Opinions sought on two road projects

Improvements to U.S. 40, Falls Road to be topics of meetings this week

`Want to get community input'

January 21, 2002|By Sandy Alexander | Sandy Alexander,SUN STAFF

Baltimore-area residents will have a chance this week to influence two future state highway projects: one on Falls Road and the other on U.S. 40.

Tomorrow, the Greater Falls Road Neighborhood Task Force will meet in Mount Washington with a representative of the State Highway Administration to discuss a plan to repave Falls Road from north of the city line to just south of Old Court Road.

The task force, made up of more than 28 community organizations and businesses, has been working for two years with state, county and city officials to improve transportation in the area.

"Change is inevitable," said task force co-Chairwoman Mildred Thomas. With economic revitalization bringing more people and businesses to the area, "we want people to be able to enjoy it."

The group would like to see more people get out of their cars, Thomas said. That could require better sidewalks, pedestrian crossings, bicycle lanes, improved drainage, new street markings, better access to light rail and more green space.

The repaving project, slated to begin in spring 2003 and expected to cost between $800,000 and $1.2 million, could include some of the things the task force hopes for, depending on how much money is available, said Ed Bokman, project manager for the State Highway Administration.

But improvements beyond the curb could fall under a different state transportation program, the Neighborhood Conservation Project, part of the state's Smart Growth initiative to improve established neighborhoods. At the meeting, Bokman hopes to recruit Falls Road task force members to join a smaller group to discuss neighborhood conservation issues with experts from his office.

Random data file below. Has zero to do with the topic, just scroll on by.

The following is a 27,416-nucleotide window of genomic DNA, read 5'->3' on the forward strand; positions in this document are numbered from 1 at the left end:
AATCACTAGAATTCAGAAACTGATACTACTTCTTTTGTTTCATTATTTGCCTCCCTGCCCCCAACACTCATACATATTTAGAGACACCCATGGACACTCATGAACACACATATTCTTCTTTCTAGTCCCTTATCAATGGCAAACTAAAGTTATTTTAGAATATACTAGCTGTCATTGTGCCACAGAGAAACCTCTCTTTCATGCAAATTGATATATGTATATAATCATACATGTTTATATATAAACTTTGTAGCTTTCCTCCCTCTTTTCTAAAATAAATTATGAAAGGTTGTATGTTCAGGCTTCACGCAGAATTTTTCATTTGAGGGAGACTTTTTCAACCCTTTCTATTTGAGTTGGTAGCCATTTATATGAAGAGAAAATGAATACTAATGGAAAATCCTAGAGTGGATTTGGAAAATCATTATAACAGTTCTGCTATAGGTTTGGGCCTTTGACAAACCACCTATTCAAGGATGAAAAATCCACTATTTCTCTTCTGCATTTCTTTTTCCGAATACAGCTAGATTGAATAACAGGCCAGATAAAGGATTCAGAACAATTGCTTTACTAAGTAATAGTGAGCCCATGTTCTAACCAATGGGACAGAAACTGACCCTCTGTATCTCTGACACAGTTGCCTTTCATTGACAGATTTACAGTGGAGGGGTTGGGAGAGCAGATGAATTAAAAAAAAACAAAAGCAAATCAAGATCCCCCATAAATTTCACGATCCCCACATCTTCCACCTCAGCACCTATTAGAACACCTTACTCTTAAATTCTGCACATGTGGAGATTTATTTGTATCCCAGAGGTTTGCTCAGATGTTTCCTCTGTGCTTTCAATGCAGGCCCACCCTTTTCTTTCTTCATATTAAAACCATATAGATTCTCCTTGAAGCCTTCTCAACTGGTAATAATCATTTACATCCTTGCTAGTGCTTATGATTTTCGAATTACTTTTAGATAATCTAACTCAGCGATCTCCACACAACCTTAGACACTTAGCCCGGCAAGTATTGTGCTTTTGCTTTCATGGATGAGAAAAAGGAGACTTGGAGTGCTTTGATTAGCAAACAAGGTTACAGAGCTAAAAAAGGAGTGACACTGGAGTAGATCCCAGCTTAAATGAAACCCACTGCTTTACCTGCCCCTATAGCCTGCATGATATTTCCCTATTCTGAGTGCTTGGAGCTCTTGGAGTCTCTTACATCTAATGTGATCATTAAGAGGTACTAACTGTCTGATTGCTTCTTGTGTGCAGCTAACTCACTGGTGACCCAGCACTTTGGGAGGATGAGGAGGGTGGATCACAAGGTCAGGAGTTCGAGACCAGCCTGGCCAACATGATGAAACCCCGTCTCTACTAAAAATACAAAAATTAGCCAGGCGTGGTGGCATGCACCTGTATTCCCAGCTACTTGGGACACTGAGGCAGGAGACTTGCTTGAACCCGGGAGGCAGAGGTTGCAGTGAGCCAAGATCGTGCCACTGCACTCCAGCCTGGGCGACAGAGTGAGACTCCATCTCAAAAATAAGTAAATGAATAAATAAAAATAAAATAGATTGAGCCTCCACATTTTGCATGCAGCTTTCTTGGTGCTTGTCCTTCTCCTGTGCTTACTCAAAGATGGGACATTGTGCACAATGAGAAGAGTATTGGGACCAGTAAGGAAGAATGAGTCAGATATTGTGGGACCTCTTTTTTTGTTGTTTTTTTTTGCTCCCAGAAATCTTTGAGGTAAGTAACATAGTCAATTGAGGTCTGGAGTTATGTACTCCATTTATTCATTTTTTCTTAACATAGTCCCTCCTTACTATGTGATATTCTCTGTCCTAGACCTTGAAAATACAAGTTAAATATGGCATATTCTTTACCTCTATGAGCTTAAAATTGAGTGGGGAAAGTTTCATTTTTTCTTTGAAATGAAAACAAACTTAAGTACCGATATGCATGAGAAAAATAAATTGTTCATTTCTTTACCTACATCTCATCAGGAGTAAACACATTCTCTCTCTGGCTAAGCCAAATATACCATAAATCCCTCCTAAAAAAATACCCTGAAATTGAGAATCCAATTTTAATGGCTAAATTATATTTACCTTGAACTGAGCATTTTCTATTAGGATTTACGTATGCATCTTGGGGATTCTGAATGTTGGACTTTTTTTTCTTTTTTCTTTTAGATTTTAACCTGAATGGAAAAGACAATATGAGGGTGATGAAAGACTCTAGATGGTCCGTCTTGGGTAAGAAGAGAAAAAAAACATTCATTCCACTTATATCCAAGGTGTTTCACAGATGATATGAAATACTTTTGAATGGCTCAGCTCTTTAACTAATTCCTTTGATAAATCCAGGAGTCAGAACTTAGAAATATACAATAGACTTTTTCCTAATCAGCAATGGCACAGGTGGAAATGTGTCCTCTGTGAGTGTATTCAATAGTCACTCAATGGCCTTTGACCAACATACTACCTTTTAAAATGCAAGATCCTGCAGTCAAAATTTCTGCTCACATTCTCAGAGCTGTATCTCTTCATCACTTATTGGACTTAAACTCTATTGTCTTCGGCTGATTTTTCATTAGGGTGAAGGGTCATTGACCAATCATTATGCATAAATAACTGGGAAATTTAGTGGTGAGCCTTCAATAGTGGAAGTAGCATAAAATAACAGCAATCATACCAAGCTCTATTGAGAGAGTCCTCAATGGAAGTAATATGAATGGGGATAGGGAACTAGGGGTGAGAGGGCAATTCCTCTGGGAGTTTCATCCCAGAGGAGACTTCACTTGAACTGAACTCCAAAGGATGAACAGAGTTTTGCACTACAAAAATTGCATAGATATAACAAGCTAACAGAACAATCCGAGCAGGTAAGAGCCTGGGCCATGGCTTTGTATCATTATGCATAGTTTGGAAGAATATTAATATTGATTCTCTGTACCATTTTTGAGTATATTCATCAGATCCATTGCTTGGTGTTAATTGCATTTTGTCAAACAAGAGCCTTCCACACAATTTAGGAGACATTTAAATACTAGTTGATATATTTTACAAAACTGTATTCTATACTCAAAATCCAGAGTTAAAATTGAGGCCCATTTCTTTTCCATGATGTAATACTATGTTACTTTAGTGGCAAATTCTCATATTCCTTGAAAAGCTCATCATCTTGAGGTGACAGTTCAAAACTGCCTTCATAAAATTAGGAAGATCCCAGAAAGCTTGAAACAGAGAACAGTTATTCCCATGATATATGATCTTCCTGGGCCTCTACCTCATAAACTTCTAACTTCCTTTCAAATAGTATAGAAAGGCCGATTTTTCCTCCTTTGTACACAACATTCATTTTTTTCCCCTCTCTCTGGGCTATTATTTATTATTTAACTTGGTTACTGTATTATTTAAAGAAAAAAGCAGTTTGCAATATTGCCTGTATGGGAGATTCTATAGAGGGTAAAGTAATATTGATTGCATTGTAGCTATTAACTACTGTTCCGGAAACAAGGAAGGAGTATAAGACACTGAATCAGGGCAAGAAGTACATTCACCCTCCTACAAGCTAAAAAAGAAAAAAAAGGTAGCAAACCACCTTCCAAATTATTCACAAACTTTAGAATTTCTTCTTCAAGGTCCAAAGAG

"We want to get community input and see what they want for the long term," Bokman said. "If you live there, you know what the issues are."

Meanwhile, a community transportation task force hoping to tap into the Neighborhood Conservation Project will present its ideas for improving U.S. 40 at a public meeting Thursday in Catonsville.

The stretch of U.S. 40 between Athol Avenue and Interstate 695 is busy, and includes commercial sections and residential areas. Slowing traffic is a main concern of the task force, which is proposing new ramps to replace the wide, looping ones now in place. New landscaping for the medians also is on the drawing board, intended to make the area more attractive, to stop motorists from driving across medians and to make crossing the road safer.

"It will be beautiful for the people coming from the county," said Louise Massey, a member of the Edmondson Village Community Association, "but I would like to see more changes past the city line."

It is unknown when any construction besides the Falls Road repaving might begin, said Fran Ward, an SHA spokeswoman. After the community approves concepts for the neighborhood conservation projects, the administration must get funding for a design phase to work out the details. Then the construction needs to be funded and planned.

But building community support early is key to a successful project, Ward said. "Programs do not move forward until everyone is on board."

The Falls Road Task Force meeting will be at 7 p.m. tomorrow at a private residence at 1112 Brynmawr Road in Mount Washington. The U.S. 40 public meeting will be at 7 p.m. Thursday at Christian Temple, 5820 Edmondson Ave., Catonsville.

Information: Ed Bokman, 410- 321-2853.

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